By today, scores of Republican visitors and New Yorkers will have had a run in with a bunch of men and women dressed in tuxedos.
Some will immediately recognize the high-class sartorial - and satirical - group as Billionaires for Bush, a liberal protest group that shuns the typical tactic of pathos for irony. Others will get duped, think they have a common goal, only to find out that they couldn't be more wrong.
The group originally started as Billionaires for Bush (or Gore), an attempt to call to light the candidates' true loyalties. During Bush's presidency, the group decided to go solely after the incumbent, adding a bit of shtick into the traditionally angry protest scene.
From two chapters in January to over 70 chapters in August as the elections approach, the media message has helped cultivate a devoted following. It doesn't hurt that the group adopts the pomp, humor, and faux embellishment that are missing from most other protests.
Billionaires for Bush is an organization whose membership finds a dichotomy in multiple scenarios. They want to control their message, while letting the organization grow virally. They want their real views to be taken seriously, while their behavioral currency is satire. They want to stay in character to make a point, but often have to step out of it to defend their approach.
Protest groups are rarely given the organizational kudos they deserve. It takes an enormous amount of effort to organize so many people with different opinions under one structure. The only way to accomplish this is to agree upon one point and run with it.
The Billionaires' common link is the characters they've created for themselves: opulent, selfish, and representing the very worst of liberals' criticisms of Bush. They are pro-war - calling it "blood for oil," anti-environment, anti-labor, and pro-cronyism.
Andrew Boyd, one of the two salaried Billionaires for Bush who is dubbed "CEO & schmoozer-in-chief," points out the challenge of having a serious, well-defined strategy, while attempting to empower others to continue the Billionaire chain. If political activism has an organizational spectrum, the Billionaires are the antithesis of window-smashing anarchists.
For example, the organization has a 45 page PDF entitled "How to be a Billionaire" that it provides for new chapters. It has a very structured approach, providing talking points, such as, " Focus on corporate takeover of the government... Corporate takeover arguments resonate across the political spectrum, and constitute Billionaires' strongest message. Leave social and ideological issues behind. Corruption is a winning issue, corporate cronyism is the best cross-cutting critique of this administration. Hence we don't do much on gay marriage, reproductive rights, the moral issues behind Iraq war etc."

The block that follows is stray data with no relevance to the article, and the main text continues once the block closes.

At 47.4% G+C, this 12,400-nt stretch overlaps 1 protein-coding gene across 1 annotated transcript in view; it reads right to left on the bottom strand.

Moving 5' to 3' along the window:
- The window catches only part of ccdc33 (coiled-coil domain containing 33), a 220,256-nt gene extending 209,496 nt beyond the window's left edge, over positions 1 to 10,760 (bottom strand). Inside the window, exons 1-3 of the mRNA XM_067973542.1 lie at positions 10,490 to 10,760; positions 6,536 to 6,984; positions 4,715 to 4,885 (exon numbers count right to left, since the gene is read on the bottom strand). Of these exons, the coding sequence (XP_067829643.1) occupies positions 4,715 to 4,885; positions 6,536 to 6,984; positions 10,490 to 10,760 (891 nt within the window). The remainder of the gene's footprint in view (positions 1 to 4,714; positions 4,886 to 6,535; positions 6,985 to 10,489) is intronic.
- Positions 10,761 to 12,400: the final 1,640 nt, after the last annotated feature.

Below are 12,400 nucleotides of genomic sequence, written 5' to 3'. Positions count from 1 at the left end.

"When people join the Billionaires, they're often surprised how deep the planning goes," Boyd says. "But you don't go from two chapters to 70 without proper messaging."
The organization continues to grow and Boyd concedes that are some chapters that he's only vaguely knows about.
"We do active outreach through leads from people; such as if someone from New York knows someone in Ohio who is anti-Bush," Boyd says. "It's very viral."
Sometimes it's a deliberate proactive measure, such as analyzing where in the swing states the organization is weak.
They may create a chapter around an event based upon when the Republican machine is rolling into town. They look at people that signed up on the website and see if they want to combine to form an organization.
The website provides printable bumper stickers, signs, and decals with the Billionaires' logo, a red, white, and blue piggy bank with cash flowing out of its back. Additionally, individuals can purchase the two CDs they recorded, listen to radio ads, or watch videos.
"But there are a lot of wild chapters that hear about us, go to our website, and do actions," Boyd says. "There's chapters we can't even get in contact with."
Pamela Perd, director of PR, says that she hopes that new chapters adhere to the organization's appearance, messaging, and slogans. But she adds that the organization invites chapters to come up with new ideas.
"The Billionaires have spent plenty of time on our message," says Perd, whose media facing mission does not require her to have a Billionaire name or persona. "It a message that we are constantly visiting because the political climate keeps changing."
Boyd concedes that the only way the main organization can continue to ensure the message is adopted is to provide a best practices guide like the PDF it provides.
A worst-case scenario, where a renegade chapter might break the law or create a message anathema to the Billionaires' intent, has yet to occur. One of the unique bans, Boyd says, is that the group's status as a 527 prohibits it from engaging in "expressed advocacy." We can't say, "Vote for Bush." In that situation, Boyd reckons he would either try to talk to the group or try to cut them loose from the Billionaire team.
However, the Billionaires need to attract help for the crucial swing states where local media, like small talk radio shows and city dailies, constantly "discover" the group and cover the organization.